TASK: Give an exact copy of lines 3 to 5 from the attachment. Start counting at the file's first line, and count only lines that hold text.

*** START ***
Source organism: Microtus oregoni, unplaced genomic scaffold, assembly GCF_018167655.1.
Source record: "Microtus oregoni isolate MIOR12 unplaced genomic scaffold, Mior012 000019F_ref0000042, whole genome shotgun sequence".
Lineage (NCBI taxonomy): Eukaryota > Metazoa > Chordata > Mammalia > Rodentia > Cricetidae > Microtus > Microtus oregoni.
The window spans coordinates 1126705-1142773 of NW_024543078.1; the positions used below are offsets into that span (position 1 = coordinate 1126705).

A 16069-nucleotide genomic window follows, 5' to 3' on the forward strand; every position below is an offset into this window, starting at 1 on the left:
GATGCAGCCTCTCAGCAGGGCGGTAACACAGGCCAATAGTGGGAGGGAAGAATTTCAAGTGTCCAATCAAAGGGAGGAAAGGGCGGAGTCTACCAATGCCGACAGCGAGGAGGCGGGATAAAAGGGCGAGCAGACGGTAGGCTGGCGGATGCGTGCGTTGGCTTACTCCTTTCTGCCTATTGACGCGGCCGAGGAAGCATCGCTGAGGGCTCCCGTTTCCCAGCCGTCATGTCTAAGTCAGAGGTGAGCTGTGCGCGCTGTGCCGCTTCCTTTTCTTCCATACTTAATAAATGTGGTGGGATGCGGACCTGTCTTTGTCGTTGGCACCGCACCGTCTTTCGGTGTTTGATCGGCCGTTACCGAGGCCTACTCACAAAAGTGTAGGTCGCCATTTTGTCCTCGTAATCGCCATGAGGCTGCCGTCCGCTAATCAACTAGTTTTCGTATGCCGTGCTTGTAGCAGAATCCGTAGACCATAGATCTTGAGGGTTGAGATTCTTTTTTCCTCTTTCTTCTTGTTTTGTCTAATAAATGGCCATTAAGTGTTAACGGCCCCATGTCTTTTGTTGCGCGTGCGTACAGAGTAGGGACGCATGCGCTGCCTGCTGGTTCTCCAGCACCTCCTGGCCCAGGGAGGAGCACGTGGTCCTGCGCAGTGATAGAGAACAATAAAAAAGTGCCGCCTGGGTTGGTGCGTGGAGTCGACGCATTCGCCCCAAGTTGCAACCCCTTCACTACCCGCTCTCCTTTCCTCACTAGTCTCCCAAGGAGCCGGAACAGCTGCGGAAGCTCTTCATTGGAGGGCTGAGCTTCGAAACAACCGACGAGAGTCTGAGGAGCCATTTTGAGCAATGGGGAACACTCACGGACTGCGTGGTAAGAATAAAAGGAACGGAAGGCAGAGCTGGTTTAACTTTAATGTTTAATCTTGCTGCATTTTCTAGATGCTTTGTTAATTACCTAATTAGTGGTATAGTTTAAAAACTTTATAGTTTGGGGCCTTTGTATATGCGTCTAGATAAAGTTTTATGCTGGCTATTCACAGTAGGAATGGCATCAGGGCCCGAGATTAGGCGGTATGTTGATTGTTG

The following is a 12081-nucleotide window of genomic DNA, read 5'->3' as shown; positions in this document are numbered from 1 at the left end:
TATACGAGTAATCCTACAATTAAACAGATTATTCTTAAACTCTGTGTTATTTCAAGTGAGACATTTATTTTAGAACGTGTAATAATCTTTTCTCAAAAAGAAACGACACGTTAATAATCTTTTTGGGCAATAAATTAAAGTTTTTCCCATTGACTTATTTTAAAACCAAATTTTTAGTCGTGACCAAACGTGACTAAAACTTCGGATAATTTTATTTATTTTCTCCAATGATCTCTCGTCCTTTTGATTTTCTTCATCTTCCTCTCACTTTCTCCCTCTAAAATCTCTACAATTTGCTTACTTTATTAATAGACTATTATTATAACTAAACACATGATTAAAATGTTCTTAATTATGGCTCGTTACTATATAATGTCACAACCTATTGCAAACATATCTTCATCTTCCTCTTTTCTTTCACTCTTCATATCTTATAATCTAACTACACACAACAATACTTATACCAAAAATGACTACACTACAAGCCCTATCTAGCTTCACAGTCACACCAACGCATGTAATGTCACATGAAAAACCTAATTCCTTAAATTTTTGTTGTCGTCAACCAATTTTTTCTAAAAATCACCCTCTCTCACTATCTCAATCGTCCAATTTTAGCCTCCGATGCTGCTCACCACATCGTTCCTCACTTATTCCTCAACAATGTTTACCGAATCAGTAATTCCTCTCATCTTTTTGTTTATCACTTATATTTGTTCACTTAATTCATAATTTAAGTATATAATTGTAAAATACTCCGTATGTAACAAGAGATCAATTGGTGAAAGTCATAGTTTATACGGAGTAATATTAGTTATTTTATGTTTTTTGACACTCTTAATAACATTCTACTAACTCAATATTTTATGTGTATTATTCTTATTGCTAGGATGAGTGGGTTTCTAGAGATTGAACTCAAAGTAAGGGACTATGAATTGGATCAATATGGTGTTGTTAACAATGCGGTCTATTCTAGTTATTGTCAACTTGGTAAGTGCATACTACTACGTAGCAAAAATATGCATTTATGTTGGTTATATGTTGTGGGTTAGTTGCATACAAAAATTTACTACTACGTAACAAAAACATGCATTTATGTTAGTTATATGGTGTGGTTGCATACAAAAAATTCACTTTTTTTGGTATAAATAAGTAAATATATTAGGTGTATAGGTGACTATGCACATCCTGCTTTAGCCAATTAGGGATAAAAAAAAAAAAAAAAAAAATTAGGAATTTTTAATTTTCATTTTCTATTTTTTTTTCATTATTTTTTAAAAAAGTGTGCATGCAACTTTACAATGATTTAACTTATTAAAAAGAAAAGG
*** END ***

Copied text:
Lineage (NCBI taxonomy): Eukaryota > Metazoa > Chordata > Mammalia > Rodentia > Cricetidae > Microtus > Microtus oregoni.
The window spans coordinates 1126705-1142773 of NW_024543078.1; the positions used below are offsets into that span (position 1 = coordinate 1126705).

A 16069-nucleotide genomic window follows, 5' to 3' on the forward strand; every position below is an offset into this window, starting at 1 on the left: